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Memory and Hope

Strands of Canadian Baptist History

David T. Priestley, editor

Editions SR Series

Paper 220 pp.

ISBN13: 978-0-88920-267-2

Release Date: August 1996

Online discount: 25%

$42.99  $32.24


How are Baptists distinctive as a Christian denomination? Canadian Baptists, confronted with the question of discovering a common identity from the welter of strands of influence that make up their heritage, may infer several answers from the essays in Memory and Hope.

Focussing on Baptist history in central and western Canada, Memory and Hope discusses individuals, institutions and issues that have stirred Baptists in North America for two centuries, including confessionalism and eucharistic theology and fundamentalism vs. modernism. Recurring themes include the Baptist role in education in Canada, the establishment of new churches, overseas missions and social responsibility.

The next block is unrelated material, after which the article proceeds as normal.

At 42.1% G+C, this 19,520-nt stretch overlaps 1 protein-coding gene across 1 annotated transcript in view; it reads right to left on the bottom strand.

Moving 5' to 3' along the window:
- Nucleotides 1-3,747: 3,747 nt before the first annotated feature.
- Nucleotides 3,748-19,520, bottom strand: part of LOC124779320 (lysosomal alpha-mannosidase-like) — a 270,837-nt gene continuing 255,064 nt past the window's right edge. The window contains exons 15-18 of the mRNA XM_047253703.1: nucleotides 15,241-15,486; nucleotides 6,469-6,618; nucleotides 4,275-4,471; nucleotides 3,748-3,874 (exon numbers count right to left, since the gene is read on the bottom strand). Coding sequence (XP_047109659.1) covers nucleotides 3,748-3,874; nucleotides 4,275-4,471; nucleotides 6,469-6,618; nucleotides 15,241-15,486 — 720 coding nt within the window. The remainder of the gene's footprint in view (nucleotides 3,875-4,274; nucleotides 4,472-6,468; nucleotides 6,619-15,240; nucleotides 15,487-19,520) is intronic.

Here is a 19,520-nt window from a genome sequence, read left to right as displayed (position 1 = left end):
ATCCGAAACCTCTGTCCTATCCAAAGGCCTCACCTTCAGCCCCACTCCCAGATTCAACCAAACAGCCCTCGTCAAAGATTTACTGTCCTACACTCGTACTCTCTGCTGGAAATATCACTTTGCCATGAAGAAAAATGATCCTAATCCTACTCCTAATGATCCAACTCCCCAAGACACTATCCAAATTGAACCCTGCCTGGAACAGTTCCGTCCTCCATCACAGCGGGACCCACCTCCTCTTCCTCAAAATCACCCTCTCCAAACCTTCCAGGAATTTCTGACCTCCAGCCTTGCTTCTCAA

Essayists also examine the powerful forces that have influenced Baptist history: immigration, theology and society. Studies of missionary Samuel Stearns Day, fundamentalists Aberhart, Maxwell and Shields and social gospellers Sharpe and Shaw illustrate the diversity of ideas and personalities that have shaped and been shaped by the Baptist Church.

Memory and Hope is an important resource for the history of the Baptist Church in Canada. In the issues it raises on the role of churches in the twenty-first century, it will also make a significant contribution to the study of religion in general.

David Priestley has taught Church History and Theology at the Edmonton Baptist Seminary since 1982. Currently, he is the secretary of the Heritage Commission of the Baptist World Alliance. His essays on Baptist history and thought have been published in a variety of journals and collections.


“[T]he real significance of the collection is to be found in the light it sheds on some largely unexplored areas and little-understood strands....The collection’s other area of strength is a more familiar theme: the impact of fundamentalism on the Baptist community of Canada.”

— Barry Moody, Acadia University, The Canadian Historical Review

Memory and Hope

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